Applications for PALMS



Database Solutions
PALMS (Personal Activity Location Measurement System) is web-based system that supports data collection and analysis for exposure biology studies from multiple participants within studies and will allow for aggregating and comparing data between and among multiple researchers across studies. PALMS has been designed as a system to support researchers and has an infrastructure to promote the sharing of data. PALMS can integrate data capture from multiple sensors and provide multiple options for analysis and the recombination of data.

PALMS is an extensible and flexible system that has been designed to be scalable for large data flows and to support a large number of investigators and studies. Datasets, calculations, and visualization options are customizable and secure.

GIS, GPS and Social Science Research
Recent years have seen a rapid growth in interest in the addition of a spatial perspective to social and health research, and in part this growth has been driven by the ready availability of and/or means to collect geo-referenced data, and the tools to analyze and visualize them: geographic information systems (GIS), global positioning systems (GPS), spatial analysis, and spatial statistics. These developments in materials and methods for geospatial data analysis facilitate the integration of multiple data sets collected at different scales or units of analysis (spatial and temporal) and have resulted in a need for conceptual development on some of the theoretical issues.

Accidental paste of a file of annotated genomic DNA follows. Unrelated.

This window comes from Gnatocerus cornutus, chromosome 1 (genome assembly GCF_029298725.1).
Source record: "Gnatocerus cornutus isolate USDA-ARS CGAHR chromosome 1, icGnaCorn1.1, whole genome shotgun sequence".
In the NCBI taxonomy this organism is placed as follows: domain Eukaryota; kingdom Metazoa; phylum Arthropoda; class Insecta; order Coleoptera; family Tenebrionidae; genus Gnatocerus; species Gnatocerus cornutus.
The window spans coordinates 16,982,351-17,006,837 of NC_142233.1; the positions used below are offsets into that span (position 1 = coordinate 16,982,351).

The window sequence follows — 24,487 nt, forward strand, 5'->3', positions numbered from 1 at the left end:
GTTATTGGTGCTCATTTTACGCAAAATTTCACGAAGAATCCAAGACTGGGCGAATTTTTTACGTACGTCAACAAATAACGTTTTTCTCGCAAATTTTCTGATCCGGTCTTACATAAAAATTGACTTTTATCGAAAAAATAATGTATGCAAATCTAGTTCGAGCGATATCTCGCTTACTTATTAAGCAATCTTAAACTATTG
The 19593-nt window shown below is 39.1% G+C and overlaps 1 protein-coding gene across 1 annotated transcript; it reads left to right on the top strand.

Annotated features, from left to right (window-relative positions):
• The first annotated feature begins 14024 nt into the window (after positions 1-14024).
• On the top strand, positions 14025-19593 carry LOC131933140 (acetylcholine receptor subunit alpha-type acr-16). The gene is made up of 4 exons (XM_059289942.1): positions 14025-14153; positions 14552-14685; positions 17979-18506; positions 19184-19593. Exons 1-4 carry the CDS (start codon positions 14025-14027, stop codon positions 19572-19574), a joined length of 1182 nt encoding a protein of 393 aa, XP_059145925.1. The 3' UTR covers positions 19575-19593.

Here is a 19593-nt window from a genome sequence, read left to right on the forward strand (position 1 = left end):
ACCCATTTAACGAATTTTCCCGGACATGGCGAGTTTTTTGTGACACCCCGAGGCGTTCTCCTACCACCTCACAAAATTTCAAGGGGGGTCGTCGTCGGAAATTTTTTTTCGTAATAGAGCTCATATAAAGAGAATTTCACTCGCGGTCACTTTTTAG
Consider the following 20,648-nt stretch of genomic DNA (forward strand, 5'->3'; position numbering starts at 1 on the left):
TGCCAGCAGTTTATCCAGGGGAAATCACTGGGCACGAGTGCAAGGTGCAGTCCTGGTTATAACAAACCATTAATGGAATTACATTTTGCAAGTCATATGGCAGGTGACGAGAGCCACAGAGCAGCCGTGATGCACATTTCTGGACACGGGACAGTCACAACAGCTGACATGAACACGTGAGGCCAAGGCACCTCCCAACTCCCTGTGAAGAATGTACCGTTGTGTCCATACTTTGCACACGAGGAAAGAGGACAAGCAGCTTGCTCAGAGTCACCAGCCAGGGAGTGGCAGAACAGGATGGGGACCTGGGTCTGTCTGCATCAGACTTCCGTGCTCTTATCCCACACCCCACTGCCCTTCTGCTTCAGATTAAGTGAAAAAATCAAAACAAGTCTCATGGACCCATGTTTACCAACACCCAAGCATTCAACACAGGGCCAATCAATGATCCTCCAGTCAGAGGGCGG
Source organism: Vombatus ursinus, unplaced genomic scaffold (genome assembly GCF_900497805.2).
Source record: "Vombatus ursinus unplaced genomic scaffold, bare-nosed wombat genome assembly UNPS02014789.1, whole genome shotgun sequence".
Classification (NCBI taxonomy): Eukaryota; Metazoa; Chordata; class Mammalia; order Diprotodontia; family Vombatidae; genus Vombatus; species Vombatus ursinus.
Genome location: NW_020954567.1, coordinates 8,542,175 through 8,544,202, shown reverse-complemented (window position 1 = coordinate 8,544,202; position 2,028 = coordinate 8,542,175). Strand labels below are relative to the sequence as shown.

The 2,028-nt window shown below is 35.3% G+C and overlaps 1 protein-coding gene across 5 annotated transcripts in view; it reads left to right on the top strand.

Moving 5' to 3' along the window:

Better measurement of where a person conducts PA as a function of time is critical. Research that combines the use of GPS tracking with GIS technologies might contribute to greater understanding about spatial "levels" of analysis and their impact on health. GPS data will be able to provide rich space-time data on individual routes and key nodes of PA within a city. These data can be draped over many other types of data layers within a GIS but these data layers can vary widely in their temporal coverage.

Ecological Momentary Assessment of Physical Activity
Ecological momentary assessment (EMA) has emerged in response to the problems inherent in retrospectively collecting data on such things as mood, pain, and sense of well being. As these may vary in intensity, duration and frequency from day to day, hour to hour, or minute to minute based upon ecological context, the validity and reliability of after the fact assessments are highly suspect. On the other hand, frequent instantaneous reports of these phenomena have been shown to minimize recall bias and more faithfully represent the true natural history of transitory states. Different recording approaches are used for EMA including end-of-day, interval-contingent (e.g. every 2 hours), event-contingent (e.g. after a period of vigorous intensity PA), or signal-contingent (e.g. to measure a hypothesized relationships between PA and post-PA mood one might sample every 10 minutes before and episode of PA and then every 30 minutes thereafter). Cell phones hold considerable promise as a means of supporting this approach.

EMA also assists in more accurately assessing activity modes and purposes, as well as perceptions of environment such as safety.